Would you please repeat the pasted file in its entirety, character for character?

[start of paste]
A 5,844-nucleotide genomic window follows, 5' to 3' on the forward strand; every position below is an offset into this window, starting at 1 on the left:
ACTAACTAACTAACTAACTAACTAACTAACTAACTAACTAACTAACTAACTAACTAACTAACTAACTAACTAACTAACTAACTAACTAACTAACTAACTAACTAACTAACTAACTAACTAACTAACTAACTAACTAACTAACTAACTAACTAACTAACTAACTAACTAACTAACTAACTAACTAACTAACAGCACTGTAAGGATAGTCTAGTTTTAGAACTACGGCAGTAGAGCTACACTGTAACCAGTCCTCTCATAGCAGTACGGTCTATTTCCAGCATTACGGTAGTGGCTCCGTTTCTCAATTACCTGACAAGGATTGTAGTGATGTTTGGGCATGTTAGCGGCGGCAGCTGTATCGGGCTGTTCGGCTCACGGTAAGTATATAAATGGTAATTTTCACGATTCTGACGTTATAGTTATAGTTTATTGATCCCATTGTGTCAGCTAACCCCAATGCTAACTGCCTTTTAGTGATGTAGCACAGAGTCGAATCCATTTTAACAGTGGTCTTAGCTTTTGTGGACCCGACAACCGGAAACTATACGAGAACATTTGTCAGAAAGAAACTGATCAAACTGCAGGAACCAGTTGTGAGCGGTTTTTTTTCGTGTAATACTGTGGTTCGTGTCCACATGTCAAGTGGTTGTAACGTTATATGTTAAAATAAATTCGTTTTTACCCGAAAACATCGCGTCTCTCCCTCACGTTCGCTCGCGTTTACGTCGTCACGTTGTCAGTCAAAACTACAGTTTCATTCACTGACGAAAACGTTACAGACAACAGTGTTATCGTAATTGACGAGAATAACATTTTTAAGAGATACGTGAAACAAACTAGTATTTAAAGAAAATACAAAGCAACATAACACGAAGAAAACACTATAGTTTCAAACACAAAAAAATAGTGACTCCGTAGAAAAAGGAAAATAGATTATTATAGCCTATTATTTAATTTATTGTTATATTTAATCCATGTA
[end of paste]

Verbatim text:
A 5,844-nucleotide genomic window follows, 5' to 3' on the forward strand; every position below is an offset into this window, starting at 1 on the left:
ACTAACTAACTAACTAACTAACTAACTAACTAACTAACTAACTAACTAACTAACTAACTAACTAACTAACTAACTAACTAACTAACTAACTAACTAACTAACTAACTAACTAACTAACTAACTAACTAACTAACTAACTAACTAACTAACTAACTAACTAACTAACTAACTAACTAACTAACTAACTAACAGCACTGTAAGGATAGTCTAGTTTTAGAACTACGGCAGTAGAGCTACACTGTAACCAGTCCTCTCATAGCAGTACGGTCTATTTCCAGCATTACGGTAGTGGCTCCGTTTCTCAATTACCTGACAAGGATTGTAGTGATGTTTGGGCATGTTAGCGGCGGCAGCTGTATCGGGCTGTTCGGCTCACGGTAAGTATATAAATGGTAATTTTCACGATTCTGACGTTATAGTTATAGTTTATTGATCCCATTGTGTCAGCTAACCCCAATGCTAACTGCCTTTTAGTGATGTAGCACAGAGTCGAATCCATTTTAACAGTGGTCTTAGCTTTTGTGGACCCGACAACCGGAAACTATACGAGAACATTTGTCAGAAAGAAACTGATCAAACTGCAGGAACCAGTTGTGAGCGGTTTTTTTTCGTGTAATACTGTGGTTCGTGTCCACATGTCAAGTGGTTGTAACGTTATATGTTAAAATAAATTCGTTTTTACCCGAAAACATCGCGTCTCTCCCTCACGTTCGCTCGCGTTTACGTCGTCACGTTGTCAGTCAAAACTACAGTTTCATTCACTGACGAAAACGTTACAGACAACAGTGTTATCGTAATTGACGAGAATAACATTTTTAAGAGATACGTGAAACAAACTAGTATTTAAAGAAAATACAAAGCAACATAACACGAAGAAAACACTATAGTTTCAAACACAAAAAAATAGTGACTCCGTAGAAAAAGGAAAATAGATTATTATAGCCTATTATTTAATTTATTGTTATATTTAATCCATGTA